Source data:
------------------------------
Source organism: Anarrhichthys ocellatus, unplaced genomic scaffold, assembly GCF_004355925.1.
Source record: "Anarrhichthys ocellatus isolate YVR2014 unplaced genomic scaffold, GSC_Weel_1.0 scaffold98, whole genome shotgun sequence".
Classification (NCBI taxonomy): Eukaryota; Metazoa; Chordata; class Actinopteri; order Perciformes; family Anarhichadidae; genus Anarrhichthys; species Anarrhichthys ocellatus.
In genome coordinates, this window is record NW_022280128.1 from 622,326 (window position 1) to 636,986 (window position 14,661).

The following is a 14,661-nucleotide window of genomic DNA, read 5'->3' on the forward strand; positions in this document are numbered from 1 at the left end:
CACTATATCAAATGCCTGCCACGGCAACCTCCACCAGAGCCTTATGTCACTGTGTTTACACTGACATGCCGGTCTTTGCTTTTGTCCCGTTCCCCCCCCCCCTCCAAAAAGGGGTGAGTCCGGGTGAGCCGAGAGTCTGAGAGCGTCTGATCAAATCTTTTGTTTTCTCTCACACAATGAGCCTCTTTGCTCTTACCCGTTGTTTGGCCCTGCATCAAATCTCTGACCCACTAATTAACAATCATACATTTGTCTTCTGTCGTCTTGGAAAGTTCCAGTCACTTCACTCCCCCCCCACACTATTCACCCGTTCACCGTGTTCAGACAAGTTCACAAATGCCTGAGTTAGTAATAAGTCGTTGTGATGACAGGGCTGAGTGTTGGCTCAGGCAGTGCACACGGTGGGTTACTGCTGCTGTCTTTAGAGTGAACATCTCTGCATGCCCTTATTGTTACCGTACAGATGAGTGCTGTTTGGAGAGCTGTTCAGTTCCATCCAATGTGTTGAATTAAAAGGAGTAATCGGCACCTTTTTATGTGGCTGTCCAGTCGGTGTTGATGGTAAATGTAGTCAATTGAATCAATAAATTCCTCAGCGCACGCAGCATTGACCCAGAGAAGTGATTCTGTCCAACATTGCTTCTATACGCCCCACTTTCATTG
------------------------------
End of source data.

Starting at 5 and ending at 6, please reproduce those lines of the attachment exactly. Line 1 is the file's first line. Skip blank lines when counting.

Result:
The following is a 14,661-nucleotide window of genomic DNA, read 5'->3' on the forward strand; positions in this document are numbered from 1 at the left end:
CACTATATCAAATGCCTGCCACGGCAACCTCCACCAGAGCCTTATGTCACTGTGTTTACACTGACATGCCGGTCTTTGCTTTTGTCCCGTTCCCCCCCCCCCTCCAAAAAGGGGTGAGTCCGGGTGAGCCGAGAGTCTGAGAGCGTCTGATCAAATCTTTTGTTTTCTCTCACACAATGAGCCTCTTTGCTCTTACCCGTTGTTTGGCCCTGCATCAAATCTCTGACCCACTAATTAACAATCATACATTTGTCTTCTGTCGTCTTGGAAAGTTCCAGTCACTTCACTCCCCCCCCACACTATTCACCCGTTCACCGTGTTCAGACAAGTTCACAAATGCCTGAGTTAGTAATAAGTCGTTGTGATGACAGGGCTGAGTGTTGGCTCAGGCAGTGCACACGGTGGGTTACTGCTGCTGTCTTTAGAGTGAACATCTCTGCATGCCCTTATTGTTACCGTACAGATGAGTGCTGTTTGGAGAGCTGTTCAGTTCCATCCAATGTGTTGAATTAAAAGGAGTAATCGGCACCTTTTTATGTGGCTGTCCAGTCGGTGTTGATGGTAAATGTAGTCAATTGAATCAATAAATTCCTCAGCGCACGCAGCATTGACCCAGAGAAGTGATTCTGTCCAACATTGCTTCTATACGCCCCACTTTCATTG